By 1850, the facility was under the proprietorship of Mr E W Jackson, who introduced, during the summer months exhibitions of paintings and models under the direction of the Society for the Study and Encouragement of Art. The bath house was being supplied by the city water-works at Pynes, by this time. It was demolished in 1868 and replaced with the Congregational Church.

Bank of England

The Bank of England opened several provincial banks in towns across the country, after there had been a failure of several country banks in 1825. They opened their Exeter branch at 18 Southernhay on 17th December 1827. The front door had a steel plate behind, and removable bars to further strengthen it, and the basement had a strengthened vault installed. Probably because of the loyalty of Exeter's business men to the existing banks around Cathedral Close and the High Street, and Southernhay being relatively inaccessible, the bank lost money and was relocated to Plymouth on the 30th April 1834, making it the shortest lived, provincial Bank of England in the country.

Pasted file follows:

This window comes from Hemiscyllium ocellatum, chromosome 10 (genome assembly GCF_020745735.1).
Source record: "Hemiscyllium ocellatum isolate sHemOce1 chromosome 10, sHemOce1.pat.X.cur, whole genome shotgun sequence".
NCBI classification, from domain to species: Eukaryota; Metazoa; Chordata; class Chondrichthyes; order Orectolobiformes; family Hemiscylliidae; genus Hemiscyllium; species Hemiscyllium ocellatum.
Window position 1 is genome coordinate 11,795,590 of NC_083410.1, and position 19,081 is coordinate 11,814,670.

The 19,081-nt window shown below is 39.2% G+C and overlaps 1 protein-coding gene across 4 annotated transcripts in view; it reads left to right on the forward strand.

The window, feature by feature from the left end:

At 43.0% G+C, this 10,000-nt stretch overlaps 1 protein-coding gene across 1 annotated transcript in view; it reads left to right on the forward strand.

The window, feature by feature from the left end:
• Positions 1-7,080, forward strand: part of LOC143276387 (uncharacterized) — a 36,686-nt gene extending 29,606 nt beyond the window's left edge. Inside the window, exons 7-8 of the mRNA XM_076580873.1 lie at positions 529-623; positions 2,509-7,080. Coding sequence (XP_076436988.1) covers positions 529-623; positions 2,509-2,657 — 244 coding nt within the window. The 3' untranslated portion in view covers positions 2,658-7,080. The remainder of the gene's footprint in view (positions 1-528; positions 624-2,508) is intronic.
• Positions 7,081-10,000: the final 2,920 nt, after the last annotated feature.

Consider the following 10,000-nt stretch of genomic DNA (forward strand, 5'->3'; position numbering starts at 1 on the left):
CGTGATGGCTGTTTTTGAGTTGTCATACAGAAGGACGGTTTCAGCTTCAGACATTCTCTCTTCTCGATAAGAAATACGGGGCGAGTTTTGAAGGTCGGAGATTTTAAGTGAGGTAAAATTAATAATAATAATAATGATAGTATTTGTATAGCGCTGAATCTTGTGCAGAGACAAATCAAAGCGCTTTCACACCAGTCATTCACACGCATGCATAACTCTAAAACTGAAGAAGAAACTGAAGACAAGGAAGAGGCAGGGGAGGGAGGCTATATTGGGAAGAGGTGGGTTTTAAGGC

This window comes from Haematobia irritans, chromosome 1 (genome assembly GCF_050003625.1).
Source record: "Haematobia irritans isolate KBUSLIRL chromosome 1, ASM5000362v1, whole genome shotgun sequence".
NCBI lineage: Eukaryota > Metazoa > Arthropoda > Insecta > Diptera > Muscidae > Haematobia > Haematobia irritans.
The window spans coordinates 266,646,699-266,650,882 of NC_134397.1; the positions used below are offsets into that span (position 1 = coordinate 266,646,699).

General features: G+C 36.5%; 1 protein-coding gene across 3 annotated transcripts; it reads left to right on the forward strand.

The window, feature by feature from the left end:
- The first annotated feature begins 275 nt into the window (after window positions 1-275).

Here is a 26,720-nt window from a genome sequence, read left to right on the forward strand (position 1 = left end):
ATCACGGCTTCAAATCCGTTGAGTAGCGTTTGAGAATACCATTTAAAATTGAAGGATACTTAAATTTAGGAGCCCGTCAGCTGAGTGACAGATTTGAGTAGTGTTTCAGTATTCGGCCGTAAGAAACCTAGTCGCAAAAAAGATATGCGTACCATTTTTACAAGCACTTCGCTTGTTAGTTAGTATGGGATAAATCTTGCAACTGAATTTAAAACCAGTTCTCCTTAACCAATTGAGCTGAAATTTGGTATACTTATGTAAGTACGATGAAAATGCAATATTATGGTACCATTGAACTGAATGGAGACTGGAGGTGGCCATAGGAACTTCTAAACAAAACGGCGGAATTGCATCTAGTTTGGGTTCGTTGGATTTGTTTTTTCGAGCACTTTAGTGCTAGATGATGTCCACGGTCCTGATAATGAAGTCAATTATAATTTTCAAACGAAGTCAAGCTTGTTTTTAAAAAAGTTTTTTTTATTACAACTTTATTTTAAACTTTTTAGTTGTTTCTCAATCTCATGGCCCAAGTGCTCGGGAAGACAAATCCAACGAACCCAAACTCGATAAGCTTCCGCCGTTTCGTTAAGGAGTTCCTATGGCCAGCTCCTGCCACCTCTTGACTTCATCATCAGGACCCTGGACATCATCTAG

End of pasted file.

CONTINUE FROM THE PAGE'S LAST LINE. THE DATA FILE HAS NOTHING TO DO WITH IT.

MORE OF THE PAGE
James Cossins, a regular contributor to the Flying Post in the 1870s wrote of his memories of Southernhay when he was a boy: